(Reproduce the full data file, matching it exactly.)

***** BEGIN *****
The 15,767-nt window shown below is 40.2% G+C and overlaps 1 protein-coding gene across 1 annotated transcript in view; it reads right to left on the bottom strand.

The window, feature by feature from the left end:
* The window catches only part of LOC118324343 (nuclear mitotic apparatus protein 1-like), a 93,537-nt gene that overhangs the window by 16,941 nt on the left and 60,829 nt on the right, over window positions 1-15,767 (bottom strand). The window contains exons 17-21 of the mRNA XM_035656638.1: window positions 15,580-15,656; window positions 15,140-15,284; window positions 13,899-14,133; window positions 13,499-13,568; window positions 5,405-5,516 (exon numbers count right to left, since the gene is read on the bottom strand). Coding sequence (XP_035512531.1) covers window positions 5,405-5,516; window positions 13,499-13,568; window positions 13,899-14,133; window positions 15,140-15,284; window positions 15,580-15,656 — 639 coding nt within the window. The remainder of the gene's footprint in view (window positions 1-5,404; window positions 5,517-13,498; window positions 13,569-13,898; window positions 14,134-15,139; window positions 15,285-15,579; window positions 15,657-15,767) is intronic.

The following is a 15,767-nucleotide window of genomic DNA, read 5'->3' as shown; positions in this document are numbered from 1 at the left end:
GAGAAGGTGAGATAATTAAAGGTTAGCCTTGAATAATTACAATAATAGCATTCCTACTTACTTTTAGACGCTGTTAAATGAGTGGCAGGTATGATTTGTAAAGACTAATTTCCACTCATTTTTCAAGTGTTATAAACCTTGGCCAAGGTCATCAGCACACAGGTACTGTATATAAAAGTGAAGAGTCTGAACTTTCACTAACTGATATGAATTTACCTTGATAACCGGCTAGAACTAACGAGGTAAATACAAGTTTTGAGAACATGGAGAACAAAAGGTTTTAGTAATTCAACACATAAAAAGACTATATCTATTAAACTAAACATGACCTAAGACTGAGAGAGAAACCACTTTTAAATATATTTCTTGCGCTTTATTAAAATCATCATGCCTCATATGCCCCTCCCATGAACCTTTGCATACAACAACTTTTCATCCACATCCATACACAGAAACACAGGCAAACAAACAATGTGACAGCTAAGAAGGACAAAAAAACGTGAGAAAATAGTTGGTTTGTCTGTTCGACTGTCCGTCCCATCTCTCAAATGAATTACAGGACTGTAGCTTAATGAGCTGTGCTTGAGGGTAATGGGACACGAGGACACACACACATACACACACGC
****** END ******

The 15,767-nt window shown below is 40.2% G+C and overlaps 1 protein-coding gene across 1 annotated transcript in view; it reads right to left on the bottom strand.

The window, feature by feature from the left end:
* The window catches only part of LOC118324343 (nuclear mitotic apparatus protein 1-like), a 93,537-nt gene that overhangs the window by 16,941 nt on the left and 60,829 nt on the right, over window positions 1-15,767 (bottom strand). The window contains exons 17-21 of the mRNA XM_035656638.1: window positions 15,580-15,656; window positions 15,140-15,284; window positions 13,899-14,133; window positions 13,499-13,568; window positions 5,405-5,516 (exon numbers count right to left, since the gene is read on the bottom strand). Coding sequence (XP_035512531.1) covers window positions 5,405-5,516; window positions 13,499-13,568; window positions 13,899-14,133; window positions 15,140-15,284; window positions 15,580-15,656 — 639 coding nt within the window. The remainder of the gene's footprint in view (window positions 1-5,404; window positions 5,517-13,498; window positions 13,569-13,898; window positions 14,134-15,139; window positions 15,285-15,579; window positions 15,657-15,767) is intronic.

The following is a 15,767-nucleotide window of genomic DNA, read 5'->3' as shown; positions in this document are numbered from 1 at the left end:
GAGAAGGTGAGATAATTAAAGGTTAGCCTTGAATAATTACAATAATAGCATTCCTACTTACTTTTAGACGCTGTTAAATGAGTGGCAGGTATGATTTGTAAAGACTAATTTCCACTCATTTTTCAAGTGTTATAAACCTTGGCCAAGGTCATCAGCACACAGGTACTGTATATAAAAGTGAAGAGTCTGAACTTTCACTAACTGATATGAATTTACCTTGATAACCGGCTAGAACTAACGAGGTAAATACAAGTTTTGAGAACATGGAGAACAAAAGGTTTTAGTAATTCAACACATAAAAAGACTATATCTATTAAACTAAACATGACCTAAGACTGAGAGAGAAACCACTTTTAAATATATTTCTTGCGCTTTATTAAAATCATCATGCCTCATATGCCCCTCCCATGAACCTTTGCATACAACAACTTTTCATCCACATCCATACACAGAAACACAGGCAAACAAACAATGTGACAGCTAAGAAGGACAAAAAAACGTGAGAAAATAGTTGGTTTGTCTGTTCGACTGTCCGTCCCATCTCTCAAATGAATTACAGGACTGTAGCTTAATGAGCTGTGCTTGAGGGTAATGGGACACGAGGACACACACACATACACACACGC